Angie and the Deserters bring some rarefied goods to the scene. Her Blood Like Wine EP release plays like a juiced up hybrid of Bakersfield bred country filtered through a rawboned blues rock sensibility. The central musical force in these songs, Angie Bruyere’s voice, is deep fried Southern yowl, but a quick perusal of her biography makes it clear she’s from another world entirely. Her birth in upstate New York and upbringing in the balmy climes of southern California certainly doesn’t set the stage for an introduction to her voice, but it puts her uniqueness all the more into perspective. True talent isn’t confined to geography and she sings the hard-luck tales on her album with the sort of gravitas and credibility listeners associate with iconic artists of decades gone by.
The opener “Country Radio” comes barreling out of the speakers intent on steamrolling any possible resistance from the listeners. The reverb-spiked guitars and deep swing in the drumming keeps things on a bracing pace while Bruyere coils her voice through the arrangement and gives it spectacularly gritty authenticity. The release’s second song, “Smile”, finds the band stepping back into decidedly lower-key territory. This is much more in an arch country tradition, complete with mournful fiddle and steel guitar, but it’s gorgeously rendered and dispatched with an eye towards tastefulness. The lyrics have a simple, plain-spoken poetic quality that Bruyere caresses out with careful deliberation. “The Gift” simmers with spare, minor key guitar melodies and an understated tempo that gradually worms itself into a listener’s consciousness. She shows great subtlety here blending the devotional qualities of the lyric together with its darker undertow in a balanced, yet highly dramatic, fashion. The band conjures a wealth of atmospherics with minimalist, yet elegant, style.
Angie and the Deserters revert to the livelier, more rock oriented style heard on the first track. “Ain’t Goin’ Down” has a decidedly more laid back approach than the opener, but it has a slow building energy that never rushes itself. Instead, the song’s steady swagger carries listeners along from the first note with power and confidence. Blood Like Wine concludes with the acoustic strains of “Don’t Cry”. Much like the rest of the band’s work, melody is the essential building block for why this songwriting works and the closer is, arguably, the album’s best example of melodic excellence. They underscore that talent with another keen example of their arranging talents – “Don’t Cry” is impressively solid, gains momentum at a fitting pace, and sports a surprising variety of instrumentation woven together without a single seam showing. It’s a gripping finale to the release.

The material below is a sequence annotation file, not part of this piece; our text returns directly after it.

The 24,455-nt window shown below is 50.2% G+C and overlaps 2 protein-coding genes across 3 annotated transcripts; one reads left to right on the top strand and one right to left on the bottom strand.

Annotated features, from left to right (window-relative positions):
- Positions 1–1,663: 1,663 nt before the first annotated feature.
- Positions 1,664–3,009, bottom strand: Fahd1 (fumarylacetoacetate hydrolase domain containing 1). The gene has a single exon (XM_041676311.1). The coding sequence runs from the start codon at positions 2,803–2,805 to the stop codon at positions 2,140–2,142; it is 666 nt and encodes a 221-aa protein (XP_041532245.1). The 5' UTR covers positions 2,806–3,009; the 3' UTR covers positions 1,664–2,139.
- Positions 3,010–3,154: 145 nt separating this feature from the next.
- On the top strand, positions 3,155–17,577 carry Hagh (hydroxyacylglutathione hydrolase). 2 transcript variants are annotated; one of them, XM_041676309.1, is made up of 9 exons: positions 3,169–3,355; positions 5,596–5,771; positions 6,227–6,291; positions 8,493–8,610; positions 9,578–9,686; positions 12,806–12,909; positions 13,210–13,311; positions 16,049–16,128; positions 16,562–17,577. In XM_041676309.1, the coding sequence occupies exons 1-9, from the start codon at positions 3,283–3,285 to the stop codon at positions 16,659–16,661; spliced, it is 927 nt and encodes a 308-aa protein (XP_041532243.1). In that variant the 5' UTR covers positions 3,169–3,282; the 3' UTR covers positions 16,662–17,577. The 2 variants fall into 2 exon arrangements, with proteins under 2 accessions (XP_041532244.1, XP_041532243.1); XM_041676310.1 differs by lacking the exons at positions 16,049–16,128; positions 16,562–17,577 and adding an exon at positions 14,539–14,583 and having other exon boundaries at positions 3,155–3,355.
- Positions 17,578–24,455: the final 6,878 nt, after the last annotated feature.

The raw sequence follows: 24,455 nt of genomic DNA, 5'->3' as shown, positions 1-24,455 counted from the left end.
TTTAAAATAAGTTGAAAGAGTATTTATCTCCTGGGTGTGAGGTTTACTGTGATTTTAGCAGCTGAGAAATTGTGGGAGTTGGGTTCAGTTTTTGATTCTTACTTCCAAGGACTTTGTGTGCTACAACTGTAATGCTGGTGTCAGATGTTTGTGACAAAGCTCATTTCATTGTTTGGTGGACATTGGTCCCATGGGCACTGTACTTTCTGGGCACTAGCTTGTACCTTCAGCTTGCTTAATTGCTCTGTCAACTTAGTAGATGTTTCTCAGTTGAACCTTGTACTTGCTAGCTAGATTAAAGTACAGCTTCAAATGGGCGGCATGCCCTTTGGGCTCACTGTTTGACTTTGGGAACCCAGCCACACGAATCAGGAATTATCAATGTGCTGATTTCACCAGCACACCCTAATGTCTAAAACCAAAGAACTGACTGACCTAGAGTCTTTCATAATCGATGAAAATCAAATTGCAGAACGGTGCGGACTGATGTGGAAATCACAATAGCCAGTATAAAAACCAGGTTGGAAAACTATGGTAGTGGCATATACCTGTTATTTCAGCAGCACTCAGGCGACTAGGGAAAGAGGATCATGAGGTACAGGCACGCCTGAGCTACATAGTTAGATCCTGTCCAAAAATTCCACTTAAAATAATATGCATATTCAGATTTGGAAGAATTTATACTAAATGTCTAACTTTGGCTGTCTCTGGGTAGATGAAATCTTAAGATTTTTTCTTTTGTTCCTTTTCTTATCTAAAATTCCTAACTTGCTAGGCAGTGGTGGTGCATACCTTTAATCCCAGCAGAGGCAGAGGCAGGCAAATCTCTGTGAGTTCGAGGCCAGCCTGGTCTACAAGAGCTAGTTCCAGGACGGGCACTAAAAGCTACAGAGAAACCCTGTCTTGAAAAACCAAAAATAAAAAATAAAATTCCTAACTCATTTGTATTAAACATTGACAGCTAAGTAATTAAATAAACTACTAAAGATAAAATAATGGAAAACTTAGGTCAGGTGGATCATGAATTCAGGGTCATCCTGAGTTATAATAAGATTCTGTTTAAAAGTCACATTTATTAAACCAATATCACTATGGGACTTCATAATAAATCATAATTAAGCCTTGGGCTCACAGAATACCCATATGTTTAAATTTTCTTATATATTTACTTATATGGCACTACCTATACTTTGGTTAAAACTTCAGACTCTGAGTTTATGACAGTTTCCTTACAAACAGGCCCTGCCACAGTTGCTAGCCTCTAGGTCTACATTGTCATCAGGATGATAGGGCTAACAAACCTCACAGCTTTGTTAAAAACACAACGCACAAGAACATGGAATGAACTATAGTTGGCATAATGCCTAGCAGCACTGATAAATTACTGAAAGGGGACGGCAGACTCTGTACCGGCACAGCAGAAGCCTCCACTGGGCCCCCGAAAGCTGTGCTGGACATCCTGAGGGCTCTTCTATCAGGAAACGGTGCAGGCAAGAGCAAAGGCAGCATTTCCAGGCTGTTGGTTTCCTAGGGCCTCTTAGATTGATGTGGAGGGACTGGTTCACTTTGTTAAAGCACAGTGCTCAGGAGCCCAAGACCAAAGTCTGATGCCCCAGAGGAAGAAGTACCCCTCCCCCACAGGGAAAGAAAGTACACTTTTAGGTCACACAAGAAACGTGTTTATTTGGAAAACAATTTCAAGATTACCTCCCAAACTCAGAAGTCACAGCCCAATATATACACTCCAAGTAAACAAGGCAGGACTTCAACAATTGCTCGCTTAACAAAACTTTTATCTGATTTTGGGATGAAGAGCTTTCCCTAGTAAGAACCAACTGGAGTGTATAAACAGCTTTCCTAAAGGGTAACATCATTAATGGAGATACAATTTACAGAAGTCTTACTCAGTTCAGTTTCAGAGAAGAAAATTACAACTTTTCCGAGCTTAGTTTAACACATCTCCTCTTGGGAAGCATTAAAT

Angie and the Deserters score big with this release. It doesn’t remake the wheel, but it does illustrate that few, if any, modern acts are doing a better job of pouring new wine into old bottle. The immaculate production makes this an enjoyable experience, but that experience would be nothing without the compelling musical vision guiding Blood Like Wine as a whole.
9 out of 10 stars.